For those who only associate Kashmir with the violence that has claimed tens of thousands of lives, Koul's lovely, elegiac memoir The Tiger Ladies (Beacon Press; 224 pages) shows that the isolated vale in the Himalayas was a heaven before it became a hell. In the simpler pre-partition world of Koul's majestic grandmother and anxious mother, Hindus and Muslims were united by their fiercely unique Kashmiri identity. The greatest threat was a harsh winter and even that, in Koul's lush prose, was to be cherished as a gift.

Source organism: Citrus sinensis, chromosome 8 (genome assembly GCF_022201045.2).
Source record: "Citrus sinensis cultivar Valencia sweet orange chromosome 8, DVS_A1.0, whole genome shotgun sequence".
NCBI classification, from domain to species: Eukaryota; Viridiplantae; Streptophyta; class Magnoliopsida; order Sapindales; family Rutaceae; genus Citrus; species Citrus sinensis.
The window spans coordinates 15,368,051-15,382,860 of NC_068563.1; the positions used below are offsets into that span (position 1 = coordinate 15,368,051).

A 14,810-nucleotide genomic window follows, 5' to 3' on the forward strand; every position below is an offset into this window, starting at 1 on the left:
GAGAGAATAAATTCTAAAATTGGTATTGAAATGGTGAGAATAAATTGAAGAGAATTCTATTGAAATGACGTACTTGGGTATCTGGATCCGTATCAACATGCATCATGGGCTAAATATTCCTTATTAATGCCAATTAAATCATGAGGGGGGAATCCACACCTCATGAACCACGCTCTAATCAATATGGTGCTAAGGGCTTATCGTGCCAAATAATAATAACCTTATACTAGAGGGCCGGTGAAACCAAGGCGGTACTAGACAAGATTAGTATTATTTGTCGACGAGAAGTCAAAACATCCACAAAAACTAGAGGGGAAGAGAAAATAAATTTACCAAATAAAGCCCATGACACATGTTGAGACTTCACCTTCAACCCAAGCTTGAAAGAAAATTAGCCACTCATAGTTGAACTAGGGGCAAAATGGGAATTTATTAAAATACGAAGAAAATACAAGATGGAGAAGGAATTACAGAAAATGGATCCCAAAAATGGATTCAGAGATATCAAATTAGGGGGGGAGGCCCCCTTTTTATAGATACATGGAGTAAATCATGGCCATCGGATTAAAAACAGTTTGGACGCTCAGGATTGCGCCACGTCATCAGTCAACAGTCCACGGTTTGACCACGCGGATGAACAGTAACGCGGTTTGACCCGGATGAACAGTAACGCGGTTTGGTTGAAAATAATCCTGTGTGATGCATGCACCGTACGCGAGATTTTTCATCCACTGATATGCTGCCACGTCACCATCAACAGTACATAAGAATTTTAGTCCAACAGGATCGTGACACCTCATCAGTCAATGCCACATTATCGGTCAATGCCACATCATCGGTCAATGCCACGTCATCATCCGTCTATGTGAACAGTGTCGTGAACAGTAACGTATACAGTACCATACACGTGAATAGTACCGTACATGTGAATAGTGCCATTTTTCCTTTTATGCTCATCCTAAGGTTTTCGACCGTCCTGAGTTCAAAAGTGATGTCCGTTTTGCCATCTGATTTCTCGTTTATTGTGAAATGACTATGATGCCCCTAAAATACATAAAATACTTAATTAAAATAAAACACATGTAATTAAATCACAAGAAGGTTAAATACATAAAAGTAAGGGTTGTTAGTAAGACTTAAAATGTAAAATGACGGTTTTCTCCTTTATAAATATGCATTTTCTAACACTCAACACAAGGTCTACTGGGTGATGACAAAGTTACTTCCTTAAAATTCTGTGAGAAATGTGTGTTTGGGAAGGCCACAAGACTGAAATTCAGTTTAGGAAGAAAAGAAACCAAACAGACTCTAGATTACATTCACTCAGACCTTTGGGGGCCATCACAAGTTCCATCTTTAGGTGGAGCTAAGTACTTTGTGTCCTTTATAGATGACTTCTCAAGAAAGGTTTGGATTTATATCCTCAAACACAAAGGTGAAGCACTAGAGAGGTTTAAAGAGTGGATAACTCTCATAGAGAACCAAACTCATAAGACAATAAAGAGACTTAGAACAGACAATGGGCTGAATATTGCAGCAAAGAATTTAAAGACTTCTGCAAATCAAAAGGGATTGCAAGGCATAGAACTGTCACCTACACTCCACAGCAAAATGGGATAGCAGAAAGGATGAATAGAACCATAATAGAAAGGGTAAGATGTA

As a high-caste Hindu in an overwhel-mingly Muslim region, perhaps Koul should have known better. As her blessed childhood unfolds, she catches glimpses of the fire to come—a half-heard chant of "Long live Pakistan," Muslim boys smiling as they burn a tiny effigy of India's Hindu Prime Minister Jawaharlal Nehru. Koul leaves to raise a family in the U.S. just as Kashmir plunges into crisis. And she can only watch as it blows apart. But this is not meant to be a political treatise; it's a paean to the past. Koul succeeds through sensuous detail in summoning the vanished Kashmir, the one of rainbow days and clear mountains and Hindus living peacefully with Muslims. The one worth preserving in memory.